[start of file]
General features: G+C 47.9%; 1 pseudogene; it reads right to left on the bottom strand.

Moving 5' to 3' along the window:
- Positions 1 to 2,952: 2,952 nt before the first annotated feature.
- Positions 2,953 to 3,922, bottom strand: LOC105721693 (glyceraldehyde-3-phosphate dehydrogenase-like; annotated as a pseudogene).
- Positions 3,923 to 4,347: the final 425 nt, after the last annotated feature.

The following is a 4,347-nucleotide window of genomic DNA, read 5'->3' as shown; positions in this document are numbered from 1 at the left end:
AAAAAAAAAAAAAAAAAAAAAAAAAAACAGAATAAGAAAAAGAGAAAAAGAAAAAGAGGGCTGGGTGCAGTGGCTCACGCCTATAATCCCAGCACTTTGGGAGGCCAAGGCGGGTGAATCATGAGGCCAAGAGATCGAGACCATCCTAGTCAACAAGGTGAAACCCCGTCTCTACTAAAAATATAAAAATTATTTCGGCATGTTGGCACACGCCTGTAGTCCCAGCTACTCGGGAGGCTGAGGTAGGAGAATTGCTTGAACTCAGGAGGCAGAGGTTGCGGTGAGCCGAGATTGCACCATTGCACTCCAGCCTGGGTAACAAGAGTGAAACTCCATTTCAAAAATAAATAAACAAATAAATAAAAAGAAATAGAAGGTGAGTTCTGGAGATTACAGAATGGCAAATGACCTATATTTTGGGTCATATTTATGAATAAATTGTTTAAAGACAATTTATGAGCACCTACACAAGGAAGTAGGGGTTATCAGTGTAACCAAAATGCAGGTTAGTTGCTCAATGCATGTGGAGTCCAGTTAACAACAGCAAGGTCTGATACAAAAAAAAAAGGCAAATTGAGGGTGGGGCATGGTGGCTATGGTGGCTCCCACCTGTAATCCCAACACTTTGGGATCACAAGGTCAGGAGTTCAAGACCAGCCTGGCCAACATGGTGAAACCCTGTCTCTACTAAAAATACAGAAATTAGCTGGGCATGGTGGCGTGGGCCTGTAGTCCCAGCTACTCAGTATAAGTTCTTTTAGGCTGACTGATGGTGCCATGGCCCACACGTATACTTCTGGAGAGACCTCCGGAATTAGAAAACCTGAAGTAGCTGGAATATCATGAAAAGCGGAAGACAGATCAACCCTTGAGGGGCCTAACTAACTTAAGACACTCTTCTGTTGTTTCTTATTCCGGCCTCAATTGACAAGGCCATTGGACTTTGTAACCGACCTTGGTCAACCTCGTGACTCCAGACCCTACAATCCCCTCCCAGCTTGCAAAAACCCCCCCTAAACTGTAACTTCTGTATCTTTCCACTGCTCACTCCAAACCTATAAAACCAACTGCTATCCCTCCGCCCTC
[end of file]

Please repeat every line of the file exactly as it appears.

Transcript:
General features: G+C 47.9%; 1 pseudogene; it reads right to left on the bottom strand.

Moving 5' to 3' along the window:
- Positions 1 to 2,952: 2,952 nt before the first annotated feature.
- Positions 2,953 to 3,922, bottom strand: LOC105721693 (glyceraldehyde-3-phosphate dehydrogenase-like; annotated as a pseudogene).
- Positions 3,923 to 4,347: the final 425 nt, after the last annotated feature.

The following is a 4,347-nucleotide window of genomic DNA, read 5'->3' as shown; positions in this document are numbered from 1 at the left end:
AAAAAAAAAAAAAAAAAAAAAAAAAAACAGAATAAGAAAAAGAGAAAAAGAAAAAGAGGGCTGGGTGCAGTGGCTCACGCCTATAATCCCAGCACTTTGGGAGGCCAAGGCGGGTGAATCATGAGGCCAAGAGATCGAGACCATCCTAGTCAACAAGGTGAAACCCCGTCTCTACTAAAAATATAAAAATTATTTCGGCATGTTGGCACACGCCTGTAGTCCCAGCTACTCGGGAGGCTGAGGTAGGAGAATTGCTTGAACTCAGGAGGCAGAGGTTGCGGTGAGCCGAGATTGCACCATTGCACTCCAGCCTGGGTAACAAGAGTGAAACTCCATTTCAAAAATAAATAAACAAATAAATAAAAAGAAATAGAAGGTGAGTTCTGGAGATTACAGAATGGCAAATGACCTATATTTTGGGTCATATTTATGAATAAATTGTTTAAAGACAATTTATGAGCACCTACACAAGGAAGTAGGGGTTATCAGTGTAACCAAAATGCAGGTTAGTTGCTCAATGCATGTGGAGTCCAGTTAACAACAGCAAGGTCTGATACAAAAAAAAAAGGCAAATTGAGGGTGGGGCATGGTGGCTATGGTGGCTCCCACCTGTAATCCCAACACTTTGGGATCACAAGGTCAGGAGTTCAAGACCAGCCTGGCCAACATGGTGAAACCCTGTCTCTACTAAAAATACAGAAATTAGCTGGGCATGGTGGCGTGGGCCTGTAGTCCCAGCTACTCAGTATAAGTTCTTTTAGGCTGACTGATGGTGCCATGGCCCACACGTATACTTCTGGAGAGACCTCCGGAATTAGAAAACCTGAAGTAGCTGGAATATCATGAAAAGCGGAAGACAGATCAACCCTTGAGGGGCCTAACTAACTTAAGACACTCTTCTGTTGTTTCTTATTCCGGCCTCAATTGACAAGGCCATTGGACTTTGTAACCGACCTTGGTCAACCTCGTGACTCCAGACCCTACAATCCCCTCCCAGCTTGCAAAAACCCCCCCTAAACTGTAACTTCTGTATCTTTCCACTGCTCACTCCAAACCTATAAAACCAACTGCTATCCCTCCGCCCTC